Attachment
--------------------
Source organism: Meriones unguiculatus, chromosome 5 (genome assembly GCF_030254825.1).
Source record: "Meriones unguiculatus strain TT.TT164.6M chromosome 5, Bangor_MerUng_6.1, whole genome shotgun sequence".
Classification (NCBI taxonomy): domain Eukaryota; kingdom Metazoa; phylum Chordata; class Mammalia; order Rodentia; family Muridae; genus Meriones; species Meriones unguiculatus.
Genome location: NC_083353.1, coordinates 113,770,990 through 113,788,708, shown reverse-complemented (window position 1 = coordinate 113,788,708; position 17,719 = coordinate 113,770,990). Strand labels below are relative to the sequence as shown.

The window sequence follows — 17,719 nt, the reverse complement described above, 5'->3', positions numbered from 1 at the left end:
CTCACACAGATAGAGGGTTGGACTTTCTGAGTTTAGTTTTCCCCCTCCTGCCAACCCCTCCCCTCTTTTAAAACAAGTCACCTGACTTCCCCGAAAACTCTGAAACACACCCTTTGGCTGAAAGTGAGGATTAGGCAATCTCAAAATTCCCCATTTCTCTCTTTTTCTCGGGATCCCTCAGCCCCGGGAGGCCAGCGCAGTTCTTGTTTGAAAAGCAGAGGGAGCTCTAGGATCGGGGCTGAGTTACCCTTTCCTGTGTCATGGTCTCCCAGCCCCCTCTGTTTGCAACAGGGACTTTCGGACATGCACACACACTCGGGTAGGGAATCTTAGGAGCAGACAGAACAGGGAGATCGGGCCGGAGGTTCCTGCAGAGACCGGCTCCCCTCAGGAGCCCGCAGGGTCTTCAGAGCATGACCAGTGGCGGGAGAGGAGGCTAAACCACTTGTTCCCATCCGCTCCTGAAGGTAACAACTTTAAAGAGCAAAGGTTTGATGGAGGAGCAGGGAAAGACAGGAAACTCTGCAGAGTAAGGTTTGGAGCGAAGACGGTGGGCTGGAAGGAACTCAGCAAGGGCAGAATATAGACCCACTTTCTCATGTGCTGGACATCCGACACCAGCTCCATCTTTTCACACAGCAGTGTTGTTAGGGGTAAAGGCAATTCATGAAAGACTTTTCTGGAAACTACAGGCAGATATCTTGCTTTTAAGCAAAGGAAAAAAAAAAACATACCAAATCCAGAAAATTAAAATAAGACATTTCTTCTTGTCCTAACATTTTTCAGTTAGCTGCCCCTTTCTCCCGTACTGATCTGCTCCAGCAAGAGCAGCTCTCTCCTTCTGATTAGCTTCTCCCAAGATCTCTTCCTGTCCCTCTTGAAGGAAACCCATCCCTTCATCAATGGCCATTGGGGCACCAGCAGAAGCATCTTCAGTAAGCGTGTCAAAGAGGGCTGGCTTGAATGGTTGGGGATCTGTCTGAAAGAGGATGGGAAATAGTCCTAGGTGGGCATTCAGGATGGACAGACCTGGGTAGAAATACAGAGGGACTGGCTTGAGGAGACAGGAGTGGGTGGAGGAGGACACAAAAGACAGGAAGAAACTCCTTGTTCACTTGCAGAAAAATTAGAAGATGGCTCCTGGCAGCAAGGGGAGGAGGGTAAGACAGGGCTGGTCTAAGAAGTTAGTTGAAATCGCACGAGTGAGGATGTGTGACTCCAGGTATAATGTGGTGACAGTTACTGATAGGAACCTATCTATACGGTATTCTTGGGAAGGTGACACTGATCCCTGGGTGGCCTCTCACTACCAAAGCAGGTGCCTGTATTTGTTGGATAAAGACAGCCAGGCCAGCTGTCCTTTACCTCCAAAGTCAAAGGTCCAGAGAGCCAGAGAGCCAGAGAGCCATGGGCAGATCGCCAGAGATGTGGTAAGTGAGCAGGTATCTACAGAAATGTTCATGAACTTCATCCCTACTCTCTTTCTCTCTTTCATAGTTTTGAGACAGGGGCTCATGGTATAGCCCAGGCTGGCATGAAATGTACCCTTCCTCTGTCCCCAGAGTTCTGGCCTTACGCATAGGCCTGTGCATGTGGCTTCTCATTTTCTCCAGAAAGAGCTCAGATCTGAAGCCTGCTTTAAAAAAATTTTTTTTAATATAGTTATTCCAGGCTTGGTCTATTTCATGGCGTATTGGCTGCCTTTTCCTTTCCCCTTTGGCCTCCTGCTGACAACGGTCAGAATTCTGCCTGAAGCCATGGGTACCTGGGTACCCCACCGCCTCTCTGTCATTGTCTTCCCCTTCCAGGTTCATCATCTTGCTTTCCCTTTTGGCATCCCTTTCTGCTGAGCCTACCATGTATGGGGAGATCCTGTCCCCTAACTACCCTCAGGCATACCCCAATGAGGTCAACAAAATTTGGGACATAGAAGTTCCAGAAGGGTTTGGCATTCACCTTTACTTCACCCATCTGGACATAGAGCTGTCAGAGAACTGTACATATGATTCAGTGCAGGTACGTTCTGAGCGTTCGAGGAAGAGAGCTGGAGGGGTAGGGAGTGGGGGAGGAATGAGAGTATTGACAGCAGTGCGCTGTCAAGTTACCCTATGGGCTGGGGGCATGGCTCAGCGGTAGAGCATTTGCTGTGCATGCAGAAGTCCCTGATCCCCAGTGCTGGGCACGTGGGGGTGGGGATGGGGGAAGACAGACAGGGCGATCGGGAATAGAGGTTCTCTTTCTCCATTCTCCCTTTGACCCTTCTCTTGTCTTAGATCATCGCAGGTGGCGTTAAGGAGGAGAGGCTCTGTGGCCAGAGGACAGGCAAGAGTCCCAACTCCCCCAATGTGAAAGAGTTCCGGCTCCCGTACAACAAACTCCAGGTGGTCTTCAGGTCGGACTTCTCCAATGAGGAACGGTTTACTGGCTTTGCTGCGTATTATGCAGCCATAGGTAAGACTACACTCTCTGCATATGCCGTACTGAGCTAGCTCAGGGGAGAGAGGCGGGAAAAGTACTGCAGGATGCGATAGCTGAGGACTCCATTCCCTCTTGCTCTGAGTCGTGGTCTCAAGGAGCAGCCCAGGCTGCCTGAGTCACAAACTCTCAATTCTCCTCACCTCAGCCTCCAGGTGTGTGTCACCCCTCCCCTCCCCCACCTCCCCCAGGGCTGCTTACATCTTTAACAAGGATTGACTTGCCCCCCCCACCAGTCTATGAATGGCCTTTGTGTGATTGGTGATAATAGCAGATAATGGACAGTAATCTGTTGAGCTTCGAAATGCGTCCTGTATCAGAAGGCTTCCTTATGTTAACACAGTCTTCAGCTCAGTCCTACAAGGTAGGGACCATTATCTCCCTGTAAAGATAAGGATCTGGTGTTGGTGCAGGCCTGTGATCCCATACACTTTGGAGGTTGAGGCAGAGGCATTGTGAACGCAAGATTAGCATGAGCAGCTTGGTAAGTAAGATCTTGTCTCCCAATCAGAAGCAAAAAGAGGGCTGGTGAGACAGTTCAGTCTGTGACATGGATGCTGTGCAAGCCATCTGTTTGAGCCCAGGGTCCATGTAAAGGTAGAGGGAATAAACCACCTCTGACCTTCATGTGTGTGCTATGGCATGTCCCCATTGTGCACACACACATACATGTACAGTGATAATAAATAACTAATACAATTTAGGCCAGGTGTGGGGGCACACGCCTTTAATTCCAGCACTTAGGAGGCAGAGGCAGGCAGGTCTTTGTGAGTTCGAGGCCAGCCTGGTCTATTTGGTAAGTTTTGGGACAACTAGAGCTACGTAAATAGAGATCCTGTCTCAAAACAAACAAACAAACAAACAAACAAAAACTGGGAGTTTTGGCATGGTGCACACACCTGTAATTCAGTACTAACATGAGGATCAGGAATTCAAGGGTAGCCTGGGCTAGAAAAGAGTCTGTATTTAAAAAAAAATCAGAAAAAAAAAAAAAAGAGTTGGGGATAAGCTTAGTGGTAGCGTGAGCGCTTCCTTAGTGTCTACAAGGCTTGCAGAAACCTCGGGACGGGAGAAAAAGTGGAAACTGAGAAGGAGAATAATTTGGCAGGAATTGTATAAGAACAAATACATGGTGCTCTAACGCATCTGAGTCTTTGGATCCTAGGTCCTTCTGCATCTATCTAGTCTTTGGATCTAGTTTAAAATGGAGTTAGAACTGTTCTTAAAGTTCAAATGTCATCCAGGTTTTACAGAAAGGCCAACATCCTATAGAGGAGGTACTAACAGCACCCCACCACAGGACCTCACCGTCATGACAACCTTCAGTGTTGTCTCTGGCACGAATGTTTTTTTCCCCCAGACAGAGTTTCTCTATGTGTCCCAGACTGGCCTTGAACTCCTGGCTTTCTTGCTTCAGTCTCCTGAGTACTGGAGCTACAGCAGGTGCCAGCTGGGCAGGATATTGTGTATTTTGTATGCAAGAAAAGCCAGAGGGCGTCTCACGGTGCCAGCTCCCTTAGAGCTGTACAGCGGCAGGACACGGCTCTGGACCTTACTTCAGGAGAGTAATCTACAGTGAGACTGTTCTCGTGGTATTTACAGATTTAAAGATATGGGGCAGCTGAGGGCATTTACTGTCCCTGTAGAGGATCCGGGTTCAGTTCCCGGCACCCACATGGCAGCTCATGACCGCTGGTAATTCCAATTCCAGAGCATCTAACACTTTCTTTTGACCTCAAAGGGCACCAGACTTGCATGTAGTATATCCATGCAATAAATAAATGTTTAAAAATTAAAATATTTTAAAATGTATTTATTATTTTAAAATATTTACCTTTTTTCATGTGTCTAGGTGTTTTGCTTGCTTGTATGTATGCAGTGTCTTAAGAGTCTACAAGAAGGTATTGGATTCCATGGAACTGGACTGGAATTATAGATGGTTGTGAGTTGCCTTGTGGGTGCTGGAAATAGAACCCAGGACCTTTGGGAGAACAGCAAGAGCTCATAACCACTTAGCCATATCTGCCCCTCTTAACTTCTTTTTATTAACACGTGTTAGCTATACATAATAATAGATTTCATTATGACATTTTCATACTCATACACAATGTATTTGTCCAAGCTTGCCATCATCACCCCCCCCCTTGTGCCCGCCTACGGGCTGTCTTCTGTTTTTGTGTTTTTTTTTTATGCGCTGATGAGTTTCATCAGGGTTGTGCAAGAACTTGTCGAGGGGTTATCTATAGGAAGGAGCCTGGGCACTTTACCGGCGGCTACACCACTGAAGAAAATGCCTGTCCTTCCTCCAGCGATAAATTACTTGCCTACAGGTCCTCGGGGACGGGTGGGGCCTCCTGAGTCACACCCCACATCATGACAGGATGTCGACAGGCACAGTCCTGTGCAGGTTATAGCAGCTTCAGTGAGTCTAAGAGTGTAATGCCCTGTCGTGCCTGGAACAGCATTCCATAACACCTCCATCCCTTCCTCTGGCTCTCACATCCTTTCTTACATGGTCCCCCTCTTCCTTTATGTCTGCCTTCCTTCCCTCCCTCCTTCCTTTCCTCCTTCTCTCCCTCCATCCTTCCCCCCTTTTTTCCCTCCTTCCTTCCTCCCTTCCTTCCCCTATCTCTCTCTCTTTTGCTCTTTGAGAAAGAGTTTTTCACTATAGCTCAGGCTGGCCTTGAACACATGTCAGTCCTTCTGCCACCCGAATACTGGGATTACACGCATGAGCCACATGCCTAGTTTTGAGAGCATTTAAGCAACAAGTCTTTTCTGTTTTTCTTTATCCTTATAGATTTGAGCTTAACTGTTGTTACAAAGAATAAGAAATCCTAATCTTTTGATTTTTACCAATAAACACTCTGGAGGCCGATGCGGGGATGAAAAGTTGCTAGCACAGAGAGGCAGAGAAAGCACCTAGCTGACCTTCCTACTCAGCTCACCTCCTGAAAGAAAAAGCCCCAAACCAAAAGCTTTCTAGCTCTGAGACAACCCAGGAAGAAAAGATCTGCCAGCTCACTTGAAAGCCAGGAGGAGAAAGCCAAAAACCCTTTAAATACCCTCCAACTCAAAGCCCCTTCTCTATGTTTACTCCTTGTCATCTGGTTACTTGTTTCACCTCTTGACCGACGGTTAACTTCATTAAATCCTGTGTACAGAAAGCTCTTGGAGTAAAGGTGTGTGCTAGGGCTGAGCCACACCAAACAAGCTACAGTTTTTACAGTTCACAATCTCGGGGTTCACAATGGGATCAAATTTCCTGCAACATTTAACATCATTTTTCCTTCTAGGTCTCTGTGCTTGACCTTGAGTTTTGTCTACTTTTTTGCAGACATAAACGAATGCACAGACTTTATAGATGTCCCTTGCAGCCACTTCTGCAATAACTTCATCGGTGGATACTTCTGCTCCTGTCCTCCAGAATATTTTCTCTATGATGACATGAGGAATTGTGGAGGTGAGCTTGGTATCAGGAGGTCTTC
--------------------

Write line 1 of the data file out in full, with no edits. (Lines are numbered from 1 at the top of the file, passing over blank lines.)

Source organism: Meriones unguiculatus, chromosome 5 (genome assembly GCF_030254825.1).